As you project and transition him to the next level based on three years of video, Boutte gives you inside-outside flexibility with his experience and ability to line up both outside and the slot.
Boutte showed nuance, patience and refinement as a route runner, working with pace and tempo and the needed subtle understanding of how to use his vertical stem to get corners and safeties to turn their bodies and get off their spots. There is no question route running is a strength of his game with his smooth fluid movement, route quickness and separation quickness. …
There were reps in Boutte’s LSU career in which he showed a playmaking dimension, and it will be interesting to see if he can become that kind of receiver at the next level, which would change what he would then be in the NFL.
If Boutte were to reach his ceiling, is there a Stefon Diggs comparison to be made when Diggs came out of Maryland as a fifth round pick chosen 146th in the draft?
How can anyone not be intrigued by the idea of a guy with this talent and athleticism being coached up by Troy Brown and Bill O'Brien, especially on a Belichick team that makes it a core belief not to care how anyone got there (see: Troy Brown, who was taken in a round so late it doesn't exist any more), just what you can do for them now and in the future?
As far as the bad I mentioned? There's obviously the ankle, that John Wick killing spree through the Georgia secondary notwithstanding. Then there's the problems he ran into last year:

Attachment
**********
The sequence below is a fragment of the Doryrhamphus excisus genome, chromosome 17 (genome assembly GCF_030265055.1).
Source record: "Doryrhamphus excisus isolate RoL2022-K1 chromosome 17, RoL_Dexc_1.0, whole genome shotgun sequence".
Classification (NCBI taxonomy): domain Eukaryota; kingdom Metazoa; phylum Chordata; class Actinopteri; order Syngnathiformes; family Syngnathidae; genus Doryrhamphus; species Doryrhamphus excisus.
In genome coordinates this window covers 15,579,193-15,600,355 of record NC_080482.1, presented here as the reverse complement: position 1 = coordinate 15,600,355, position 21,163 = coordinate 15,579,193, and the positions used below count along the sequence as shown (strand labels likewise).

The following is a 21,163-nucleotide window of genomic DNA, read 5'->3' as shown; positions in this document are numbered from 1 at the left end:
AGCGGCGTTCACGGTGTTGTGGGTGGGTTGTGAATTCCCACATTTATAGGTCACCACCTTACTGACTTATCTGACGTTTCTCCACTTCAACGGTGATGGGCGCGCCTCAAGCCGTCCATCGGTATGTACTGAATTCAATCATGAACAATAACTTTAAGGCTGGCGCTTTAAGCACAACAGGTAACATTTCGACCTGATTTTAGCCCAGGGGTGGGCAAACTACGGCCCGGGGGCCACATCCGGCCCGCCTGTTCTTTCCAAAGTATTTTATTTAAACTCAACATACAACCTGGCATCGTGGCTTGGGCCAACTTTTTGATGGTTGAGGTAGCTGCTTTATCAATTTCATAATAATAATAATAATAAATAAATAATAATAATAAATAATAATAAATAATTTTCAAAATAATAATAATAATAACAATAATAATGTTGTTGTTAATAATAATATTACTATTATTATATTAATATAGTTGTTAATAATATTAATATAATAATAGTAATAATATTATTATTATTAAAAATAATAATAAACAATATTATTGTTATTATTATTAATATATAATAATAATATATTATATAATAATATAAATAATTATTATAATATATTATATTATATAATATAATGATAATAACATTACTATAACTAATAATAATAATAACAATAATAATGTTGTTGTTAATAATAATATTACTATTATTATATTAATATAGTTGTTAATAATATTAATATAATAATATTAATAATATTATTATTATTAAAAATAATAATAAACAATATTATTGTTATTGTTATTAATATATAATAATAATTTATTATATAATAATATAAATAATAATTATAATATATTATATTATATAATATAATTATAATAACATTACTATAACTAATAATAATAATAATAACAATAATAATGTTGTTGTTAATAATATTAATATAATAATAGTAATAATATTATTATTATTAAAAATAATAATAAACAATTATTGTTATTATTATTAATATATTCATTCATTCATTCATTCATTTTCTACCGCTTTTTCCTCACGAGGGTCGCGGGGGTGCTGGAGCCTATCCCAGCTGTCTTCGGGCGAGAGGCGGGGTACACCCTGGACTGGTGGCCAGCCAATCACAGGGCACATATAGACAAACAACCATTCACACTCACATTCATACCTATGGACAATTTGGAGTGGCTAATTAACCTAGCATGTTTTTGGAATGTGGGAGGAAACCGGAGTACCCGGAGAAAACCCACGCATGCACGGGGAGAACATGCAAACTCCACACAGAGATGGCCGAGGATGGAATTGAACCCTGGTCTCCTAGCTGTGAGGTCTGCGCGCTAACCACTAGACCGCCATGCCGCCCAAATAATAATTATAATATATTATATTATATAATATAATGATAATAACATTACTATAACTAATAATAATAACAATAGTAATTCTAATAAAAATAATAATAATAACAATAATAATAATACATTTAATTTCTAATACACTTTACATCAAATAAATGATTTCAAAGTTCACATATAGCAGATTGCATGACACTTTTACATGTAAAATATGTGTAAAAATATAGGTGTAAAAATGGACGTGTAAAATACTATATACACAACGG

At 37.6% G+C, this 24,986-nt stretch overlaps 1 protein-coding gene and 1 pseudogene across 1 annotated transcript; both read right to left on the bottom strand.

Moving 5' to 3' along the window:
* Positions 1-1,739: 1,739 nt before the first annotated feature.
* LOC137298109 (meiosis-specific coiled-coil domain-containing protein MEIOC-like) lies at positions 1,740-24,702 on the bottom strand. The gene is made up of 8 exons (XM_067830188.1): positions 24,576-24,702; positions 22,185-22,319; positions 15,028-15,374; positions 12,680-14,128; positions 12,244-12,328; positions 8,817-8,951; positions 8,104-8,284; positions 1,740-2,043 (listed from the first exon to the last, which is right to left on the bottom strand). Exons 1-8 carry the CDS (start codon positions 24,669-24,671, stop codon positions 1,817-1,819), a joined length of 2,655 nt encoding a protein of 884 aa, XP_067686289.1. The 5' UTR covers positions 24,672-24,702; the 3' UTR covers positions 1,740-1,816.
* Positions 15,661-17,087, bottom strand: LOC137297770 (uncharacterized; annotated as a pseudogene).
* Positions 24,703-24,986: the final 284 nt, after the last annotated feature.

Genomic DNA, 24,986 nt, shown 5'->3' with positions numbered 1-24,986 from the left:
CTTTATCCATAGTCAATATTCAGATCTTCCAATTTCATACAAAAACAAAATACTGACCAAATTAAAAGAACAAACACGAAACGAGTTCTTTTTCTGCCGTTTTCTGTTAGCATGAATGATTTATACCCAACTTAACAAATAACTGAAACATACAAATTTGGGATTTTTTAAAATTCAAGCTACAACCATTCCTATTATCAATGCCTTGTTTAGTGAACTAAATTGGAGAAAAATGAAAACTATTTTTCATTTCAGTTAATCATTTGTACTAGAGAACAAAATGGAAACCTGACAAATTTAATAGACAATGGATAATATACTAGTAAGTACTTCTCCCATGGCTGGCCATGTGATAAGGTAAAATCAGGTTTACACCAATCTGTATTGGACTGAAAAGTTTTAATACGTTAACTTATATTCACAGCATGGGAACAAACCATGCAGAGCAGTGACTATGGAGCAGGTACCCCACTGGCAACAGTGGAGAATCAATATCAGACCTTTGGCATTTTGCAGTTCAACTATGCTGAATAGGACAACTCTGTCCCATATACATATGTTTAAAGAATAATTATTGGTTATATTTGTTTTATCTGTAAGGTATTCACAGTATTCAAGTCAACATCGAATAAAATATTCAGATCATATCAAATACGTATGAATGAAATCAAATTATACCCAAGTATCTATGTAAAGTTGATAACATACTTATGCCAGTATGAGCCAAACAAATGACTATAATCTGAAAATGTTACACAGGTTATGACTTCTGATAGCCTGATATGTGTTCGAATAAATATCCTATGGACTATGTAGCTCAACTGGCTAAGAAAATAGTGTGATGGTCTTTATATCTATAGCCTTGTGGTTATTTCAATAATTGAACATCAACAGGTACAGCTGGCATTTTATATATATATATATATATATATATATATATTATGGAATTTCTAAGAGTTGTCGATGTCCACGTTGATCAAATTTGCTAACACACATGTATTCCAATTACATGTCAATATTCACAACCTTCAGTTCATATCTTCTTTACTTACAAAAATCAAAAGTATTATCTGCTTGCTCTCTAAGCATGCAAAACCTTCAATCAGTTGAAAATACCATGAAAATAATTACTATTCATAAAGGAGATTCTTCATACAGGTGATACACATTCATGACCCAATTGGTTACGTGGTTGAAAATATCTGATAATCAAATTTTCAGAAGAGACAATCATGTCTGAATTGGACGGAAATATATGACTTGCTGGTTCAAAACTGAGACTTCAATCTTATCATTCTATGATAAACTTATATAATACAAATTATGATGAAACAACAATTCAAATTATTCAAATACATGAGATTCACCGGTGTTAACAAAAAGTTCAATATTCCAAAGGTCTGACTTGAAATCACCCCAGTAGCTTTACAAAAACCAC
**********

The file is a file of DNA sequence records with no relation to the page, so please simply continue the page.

Source - Brian Kelly admits it: He called out Kayshon Boutte.
Boutte, LSU football's star wide receiver, was not attending workouts ahead of the start of spring practices in March. Although he was still recovering from a second surgery to his right ankle that would keep him out all spring, LSU's first-year coach was disappointed in the junior's absence.
"He's a great player. He's a good kid. But this has been a rough spot for him," Kelly said in March. "And what happens is you tend to get distracted because you're not involved in everything. But he's learning you got to be involved with everything whether you're injured or not." …
Kelly told The Daily Advertiser he "threw a shot across his bow" at Boutte because of his lack of familiarity with him at the time.
"I don't normally send messages in the media to players," Kelly said. "I usually talk to them, but I didn't know him very well. So it was the best way for me to kind of get his attention."
Kelly believes that Boutte responded well, pointing out how the junior needs to be a leader among a younger corps of wide receivers.
To be clear, after the way Kelly screwed over Notre Dame by pulling a non-Fighting Irish Exit on them just as the BCS playoff was about to start, if Kayshon Boutte had walked up to him the first time they met and slapped him across the face with dead fish:
… I'd be nominating him for a Presidential Medal of Freedom. Then there's stuff that's been mentioned in some published reports that claim Kelly "dismissed" Boutte before the Citrus Bowl. I don't want to give them any oxygen because the reports themselves don't cite anything at a level above "internet rumors" and nothing illegal being alleged. But talk about "shots across the bow" and questions a junior's leadership is always less than ideal. Even if I have a major grudge with the coach who is rumored to have done the supposed dismissing.
The bottom line in all this is the Patriots expended minimal draft capital to select a guy with seemingly unlimited potential. Who ran into problems with his college coach. Who therefore was passed over for other prospects. Fell all the way to the 6th round. And who is coming to Foxboro with everything to prove. To himself, his teammates and coaches, and all of the other 31 teams that passed him up. That's a familiar story in New England. It worked out OK last time. And that guy was not the athlete Boutte is: